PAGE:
Spotlight On / Loretta Re


Loretta grew up in Ballarat, immersed in the story of the famous Eureka Stockade. Time spent as a history researcher and writer at Melbourne University boosted her interest in little-known snippets of Australian history. She is also a lawyer and has published many legal articles. Loretta’s other publications include a picture book for children, Flying […]


Loretta grew up in Ballarat, immersed in the story of the famous Eureka Stockade. Time spent as a history researcher and writer at Melbourne University boosted her interest in little-known snippets of Australian history. She is also a lawyer and has published many legal articles.

Loretta’s other publications include a picture book for children, Flying South, which was published by Harper Collins, and a regular fortnightly column reviewing books and movies for Medical Observer. She has published light verse and humorous articles in a number of publications including the Sydney Morning Herald and a Penguin anthology.

Loretta divides her time between the farmers’ markets in Albury and the coffee shops in Sydney, and is now writing full time and actively involved in the New South Wales Writers Centre. You can read more about her work here.

Interview

When did you first hear about the fantastic idea for your book, set in the 1930s, Stand Up and Cheer?

When my family first moved to Albury in the 80’s I was fascinated by the old DC 2 plane called the Uiver that was sited near the airport. I was struck by its odd name, wondering what it meant and how you’d say the name. Uiver is the Dutch word for stork and it turns out there are various ways of pronouncing it: people in Albury nowadays call it the Ivor, older residents who helped rescue the Uiver recall they referred to it back then as the Weaver, and Dutch friends insist it should be pronounced Oever. But everyone agrees [that] however it’s pronounced it’s a great story that’s now one of the star attractions at the great LibraryMuseum in Albury.

The Uiver was the biggest plane in the world when it was built in the US in 1934. KLM then purchased it to fly on its regular mail route between the Netherlands and its colony in the East Indies. For the inaugural flight, KLM decided to enter the Uiver in the Great Centenary Air Race by extending its regular route to start in London with the other competitors then continuing beyond Batavia to the end of the race at the Flemington racecourse. Despite having to drop off mail at various ports en route the Uiver made fantastic time thanks to the precision of the pilot Captain Dirk Parmentier who held the world night flying record.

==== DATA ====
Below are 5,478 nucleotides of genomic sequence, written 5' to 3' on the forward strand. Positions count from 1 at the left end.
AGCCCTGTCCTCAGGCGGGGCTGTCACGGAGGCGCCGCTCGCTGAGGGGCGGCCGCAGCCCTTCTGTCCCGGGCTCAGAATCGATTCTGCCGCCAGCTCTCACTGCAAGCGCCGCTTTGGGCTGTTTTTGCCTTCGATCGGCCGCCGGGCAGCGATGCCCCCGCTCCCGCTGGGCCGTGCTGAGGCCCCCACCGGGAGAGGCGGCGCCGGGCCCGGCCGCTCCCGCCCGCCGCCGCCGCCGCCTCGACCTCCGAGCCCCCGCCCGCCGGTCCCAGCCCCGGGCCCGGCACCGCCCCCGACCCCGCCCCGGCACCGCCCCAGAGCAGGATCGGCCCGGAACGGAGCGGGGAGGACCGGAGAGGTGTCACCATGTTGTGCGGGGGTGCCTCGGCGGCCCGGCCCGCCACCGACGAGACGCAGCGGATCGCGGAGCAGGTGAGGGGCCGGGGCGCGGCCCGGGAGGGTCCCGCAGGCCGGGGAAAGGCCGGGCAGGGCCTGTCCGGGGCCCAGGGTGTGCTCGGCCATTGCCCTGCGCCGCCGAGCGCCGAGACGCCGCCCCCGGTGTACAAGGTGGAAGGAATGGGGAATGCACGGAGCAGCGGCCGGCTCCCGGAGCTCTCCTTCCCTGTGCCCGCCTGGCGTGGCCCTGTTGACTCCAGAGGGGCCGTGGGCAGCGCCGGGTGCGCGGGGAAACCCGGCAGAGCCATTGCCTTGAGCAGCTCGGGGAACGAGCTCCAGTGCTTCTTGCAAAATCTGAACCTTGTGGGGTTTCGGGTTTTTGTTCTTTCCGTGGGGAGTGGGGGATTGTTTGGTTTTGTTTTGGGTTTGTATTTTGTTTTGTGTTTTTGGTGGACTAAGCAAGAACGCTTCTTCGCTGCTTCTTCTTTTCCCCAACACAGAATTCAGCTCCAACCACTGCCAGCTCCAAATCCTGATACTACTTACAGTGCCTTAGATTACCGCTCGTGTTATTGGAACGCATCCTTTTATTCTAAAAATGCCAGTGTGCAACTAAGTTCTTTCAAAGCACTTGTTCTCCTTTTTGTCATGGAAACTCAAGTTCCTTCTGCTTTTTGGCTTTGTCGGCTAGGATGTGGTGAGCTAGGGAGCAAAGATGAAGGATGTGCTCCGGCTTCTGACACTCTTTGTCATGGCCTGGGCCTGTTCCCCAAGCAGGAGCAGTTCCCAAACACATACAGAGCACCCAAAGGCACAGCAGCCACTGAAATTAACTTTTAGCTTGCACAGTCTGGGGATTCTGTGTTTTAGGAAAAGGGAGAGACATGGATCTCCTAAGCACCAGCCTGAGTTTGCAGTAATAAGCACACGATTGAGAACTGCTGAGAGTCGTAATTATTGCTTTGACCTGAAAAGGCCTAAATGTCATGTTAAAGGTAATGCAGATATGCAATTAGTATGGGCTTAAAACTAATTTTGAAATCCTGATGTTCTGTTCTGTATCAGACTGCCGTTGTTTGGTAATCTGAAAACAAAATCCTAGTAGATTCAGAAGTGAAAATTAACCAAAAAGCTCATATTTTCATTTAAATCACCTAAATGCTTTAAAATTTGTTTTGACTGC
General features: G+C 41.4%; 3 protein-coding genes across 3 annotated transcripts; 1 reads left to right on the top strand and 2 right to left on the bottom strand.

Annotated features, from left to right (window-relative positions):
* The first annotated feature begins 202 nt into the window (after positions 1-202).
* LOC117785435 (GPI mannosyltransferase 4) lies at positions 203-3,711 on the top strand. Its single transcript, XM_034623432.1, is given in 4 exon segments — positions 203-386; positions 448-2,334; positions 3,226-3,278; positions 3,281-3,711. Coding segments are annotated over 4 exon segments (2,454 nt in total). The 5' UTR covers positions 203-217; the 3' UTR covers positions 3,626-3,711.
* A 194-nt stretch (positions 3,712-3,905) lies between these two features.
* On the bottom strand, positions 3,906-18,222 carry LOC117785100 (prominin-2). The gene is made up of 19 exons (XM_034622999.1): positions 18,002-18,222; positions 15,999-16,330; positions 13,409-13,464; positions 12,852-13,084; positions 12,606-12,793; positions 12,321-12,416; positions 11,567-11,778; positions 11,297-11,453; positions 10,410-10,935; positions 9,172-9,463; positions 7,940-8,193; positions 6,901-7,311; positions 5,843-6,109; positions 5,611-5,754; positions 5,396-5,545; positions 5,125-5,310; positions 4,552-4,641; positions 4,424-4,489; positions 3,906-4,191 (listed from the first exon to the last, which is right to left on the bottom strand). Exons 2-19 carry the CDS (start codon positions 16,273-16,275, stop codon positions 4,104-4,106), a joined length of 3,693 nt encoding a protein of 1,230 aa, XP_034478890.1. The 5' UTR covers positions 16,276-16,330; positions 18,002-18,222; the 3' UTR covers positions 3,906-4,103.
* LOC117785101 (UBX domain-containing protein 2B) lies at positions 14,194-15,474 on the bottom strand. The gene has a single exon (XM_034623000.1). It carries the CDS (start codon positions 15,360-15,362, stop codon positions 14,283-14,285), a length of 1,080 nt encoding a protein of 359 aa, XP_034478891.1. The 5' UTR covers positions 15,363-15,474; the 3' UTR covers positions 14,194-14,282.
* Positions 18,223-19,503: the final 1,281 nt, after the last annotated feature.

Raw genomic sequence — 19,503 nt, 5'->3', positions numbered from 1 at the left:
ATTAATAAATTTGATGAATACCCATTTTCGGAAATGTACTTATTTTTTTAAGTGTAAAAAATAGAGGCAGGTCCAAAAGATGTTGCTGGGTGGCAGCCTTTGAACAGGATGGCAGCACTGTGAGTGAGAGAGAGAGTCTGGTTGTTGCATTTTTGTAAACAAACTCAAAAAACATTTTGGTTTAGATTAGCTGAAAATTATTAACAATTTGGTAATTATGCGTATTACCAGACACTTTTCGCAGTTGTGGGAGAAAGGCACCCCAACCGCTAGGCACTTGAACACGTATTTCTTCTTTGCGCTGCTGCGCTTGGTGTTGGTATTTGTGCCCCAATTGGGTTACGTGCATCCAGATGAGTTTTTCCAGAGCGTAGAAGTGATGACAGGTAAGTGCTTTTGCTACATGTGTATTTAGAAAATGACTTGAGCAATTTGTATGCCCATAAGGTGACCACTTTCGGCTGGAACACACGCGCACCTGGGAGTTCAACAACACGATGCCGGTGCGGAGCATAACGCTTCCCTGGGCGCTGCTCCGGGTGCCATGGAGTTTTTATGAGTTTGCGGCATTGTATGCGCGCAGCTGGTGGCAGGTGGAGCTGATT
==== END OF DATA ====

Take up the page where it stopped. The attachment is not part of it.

On the last leg of the flight between Queensland and Melbourne the plane flew into a terrifying electrical storm in the middle of the night and tracked off course, lost over Albury. With fuel running low, the crew believed they were doomed, even holding a private religious service in the cockpit. How Albury people rallied together to save the plane, its crew and passengers has become part of aviation history, and provides the climax to the story of my hero, ten-year-old Jack.

How much research did you need to do to make this story come alive, and did you have a system?

I did an enormous amount of research over a period of two years or more. I visited the LibraryMuseum repeatedly and saw their fabulous display of films, photographs and gifts to the city, including a solid silver model of the plane from Queen Wilhelmina the reigning monarch at the time. Hours were also spent on Trove sifting through old newspapers and contemporary documents.

I also spoke to the son of the local ABC radio announcer in the 30s, who remembered the night very well, and I knew then I had the perfect model for my hero. A Dutch friend, Chris, very kindly spent his holiday tramping the streets of Holland until he found a copy of Captain Parmentier’s memoir in an old bookshop, and then he translated it into English for me. That was a wonderful find because it revealed how terrifying it was for the crew on board when they were lost. And in my turn I tramped the streets of Albury to make sure that the local landmarks I referred to in the book did exist at the time.

I decided to learn about ham radio too, and while researching I stumbled across the Australian Air League, an aviation movement for children still very active today. By a stroke of enormous good luck it was founded in 1934 and I knew immediately that Jack would be a member.